The first time I tasted Dogfish Head's Olde School Barleywine, which was also my first time tasting a barleywine, I thought it was a boozy mess; the high alcohol content overwhelmed whatever else was in the beer. It was early in my craft beer experience and, admittedly, starting barleywines with a 15% ABV version probably wasn't the best way to develop an appreciation for the style. Also, that Olde School was fairly fresh from the brewery (about a month old) and didn't have a chance to mellow with age.
Almost two years later, I have a better appreciation for that beer and barleywines as a style. Looking back on it now, I'd say that not only was my palate not ready for the high heat of the Olde School, it wasn't ready for barleywines in general. It seems like a style that one has to work up to in order to appreciate, though no one should shy away from giving it a try. As a style, it's typically fairly high in alcohol, with ABVs checking in at over 10% for many, and the alcohol taste isn't generally as muted as it can be in IPAs and stouts. They can also be fairly sweet and syrupy (for a beer), with tastes like cherry and other dark fruits coming through strong, and they're not really reminiscent of anything the macro brewers are producing. In fact, you might find something in the liquor section that's closer than what the macros have (and, in case you're wondering, even though "wine" is in the name, there's nothing really "wine" about the style other than perhaps the ABV).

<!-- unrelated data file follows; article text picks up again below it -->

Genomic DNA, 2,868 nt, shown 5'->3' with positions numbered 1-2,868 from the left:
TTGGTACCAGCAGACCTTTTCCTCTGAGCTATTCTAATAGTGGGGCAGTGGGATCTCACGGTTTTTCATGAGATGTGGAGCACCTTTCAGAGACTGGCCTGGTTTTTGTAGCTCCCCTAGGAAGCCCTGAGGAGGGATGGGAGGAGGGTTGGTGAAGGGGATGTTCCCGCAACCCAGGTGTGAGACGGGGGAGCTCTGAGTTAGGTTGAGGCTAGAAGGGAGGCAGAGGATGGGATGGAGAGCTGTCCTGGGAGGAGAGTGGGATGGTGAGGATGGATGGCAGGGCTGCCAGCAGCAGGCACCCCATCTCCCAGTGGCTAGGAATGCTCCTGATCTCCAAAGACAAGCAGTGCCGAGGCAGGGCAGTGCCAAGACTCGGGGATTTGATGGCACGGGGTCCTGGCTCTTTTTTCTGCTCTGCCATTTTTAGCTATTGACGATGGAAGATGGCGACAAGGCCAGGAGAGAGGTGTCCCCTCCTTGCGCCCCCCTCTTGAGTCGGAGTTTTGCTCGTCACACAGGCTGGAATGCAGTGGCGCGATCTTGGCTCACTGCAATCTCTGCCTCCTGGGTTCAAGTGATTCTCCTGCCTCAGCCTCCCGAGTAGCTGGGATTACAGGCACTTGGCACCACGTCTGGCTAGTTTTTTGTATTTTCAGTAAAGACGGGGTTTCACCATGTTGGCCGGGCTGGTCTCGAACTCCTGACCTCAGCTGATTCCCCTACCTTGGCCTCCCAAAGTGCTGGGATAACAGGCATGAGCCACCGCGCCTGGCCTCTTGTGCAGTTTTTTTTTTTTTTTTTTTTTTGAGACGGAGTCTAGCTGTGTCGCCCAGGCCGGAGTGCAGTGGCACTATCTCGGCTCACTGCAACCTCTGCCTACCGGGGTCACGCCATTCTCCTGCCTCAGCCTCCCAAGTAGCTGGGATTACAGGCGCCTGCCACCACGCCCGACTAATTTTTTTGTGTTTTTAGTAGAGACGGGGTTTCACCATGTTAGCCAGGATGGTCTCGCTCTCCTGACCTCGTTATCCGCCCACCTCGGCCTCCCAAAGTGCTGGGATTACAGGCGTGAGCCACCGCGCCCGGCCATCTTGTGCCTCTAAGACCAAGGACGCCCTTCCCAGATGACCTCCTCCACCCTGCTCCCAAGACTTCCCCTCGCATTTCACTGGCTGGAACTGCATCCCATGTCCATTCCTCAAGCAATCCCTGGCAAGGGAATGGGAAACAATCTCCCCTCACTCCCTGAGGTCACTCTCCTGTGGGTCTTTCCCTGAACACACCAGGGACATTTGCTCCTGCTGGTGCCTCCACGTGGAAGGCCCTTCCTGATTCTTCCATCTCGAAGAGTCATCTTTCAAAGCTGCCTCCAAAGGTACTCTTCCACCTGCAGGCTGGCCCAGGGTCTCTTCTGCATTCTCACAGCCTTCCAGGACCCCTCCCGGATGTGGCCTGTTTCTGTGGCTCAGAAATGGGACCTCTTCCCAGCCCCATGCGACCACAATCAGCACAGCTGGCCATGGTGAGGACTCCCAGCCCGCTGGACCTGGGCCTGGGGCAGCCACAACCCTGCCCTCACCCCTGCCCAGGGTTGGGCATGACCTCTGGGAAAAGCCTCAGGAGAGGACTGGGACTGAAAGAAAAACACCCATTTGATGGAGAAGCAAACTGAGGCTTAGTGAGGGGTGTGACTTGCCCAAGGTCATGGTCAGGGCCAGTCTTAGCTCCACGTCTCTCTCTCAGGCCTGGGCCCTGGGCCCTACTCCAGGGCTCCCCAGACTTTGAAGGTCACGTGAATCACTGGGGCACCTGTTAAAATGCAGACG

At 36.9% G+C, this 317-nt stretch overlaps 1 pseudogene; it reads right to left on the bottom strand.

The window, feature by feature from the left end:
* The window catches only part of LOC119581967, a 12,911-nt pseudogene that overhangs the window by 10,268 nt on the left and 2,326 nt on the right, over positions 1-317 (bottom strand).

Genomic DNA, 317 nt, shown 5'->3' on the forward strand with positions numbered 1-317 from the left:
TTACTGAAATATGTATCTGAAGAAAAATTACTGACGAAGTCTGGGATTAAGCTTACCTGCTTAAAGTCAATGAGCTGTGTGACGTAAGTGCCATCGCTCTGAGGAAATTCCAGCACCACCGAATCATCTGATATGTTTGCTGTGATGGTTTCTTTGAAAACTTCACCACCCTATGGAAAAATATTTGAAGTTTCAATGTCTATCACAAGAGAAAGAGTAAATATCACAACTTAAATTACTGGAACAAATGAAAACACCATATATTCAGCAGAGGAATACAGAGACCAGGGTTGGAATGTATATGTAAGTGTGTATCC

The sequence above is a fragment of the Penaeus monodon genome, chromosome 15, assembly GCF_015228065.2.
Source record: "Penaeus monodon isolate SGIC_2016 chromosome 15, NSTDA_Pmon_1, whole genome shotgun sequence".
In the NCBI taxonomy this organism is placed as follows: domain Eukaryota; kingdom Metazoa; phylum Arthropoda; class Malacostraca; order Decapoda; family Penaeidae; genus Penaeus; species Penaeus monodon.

My recommendation for someone new to barleywines (or new to craft in general) is to try one now, take note of what you think about it, and try it again down the road after trying many different beers to see how your palate has changed. Barleywines are definitely a good candidate for aging, so you can buy a four-pack (or multiple 22 oz btls) and stash the leftovers for later.
One worth seeking: Firestone Walker §ucaba
Others worth trying: Dogfish Head Olde School Barleywine, Weyerbacher Insanity and Blithering Idiot, Stone Old Guardian Oak-Smoked Barleywine, Heavy Seas Below Decks
The non-barleywine beers that are quite close: Dogfish Head 120 Minute IPA, Burley Oak Rude Boy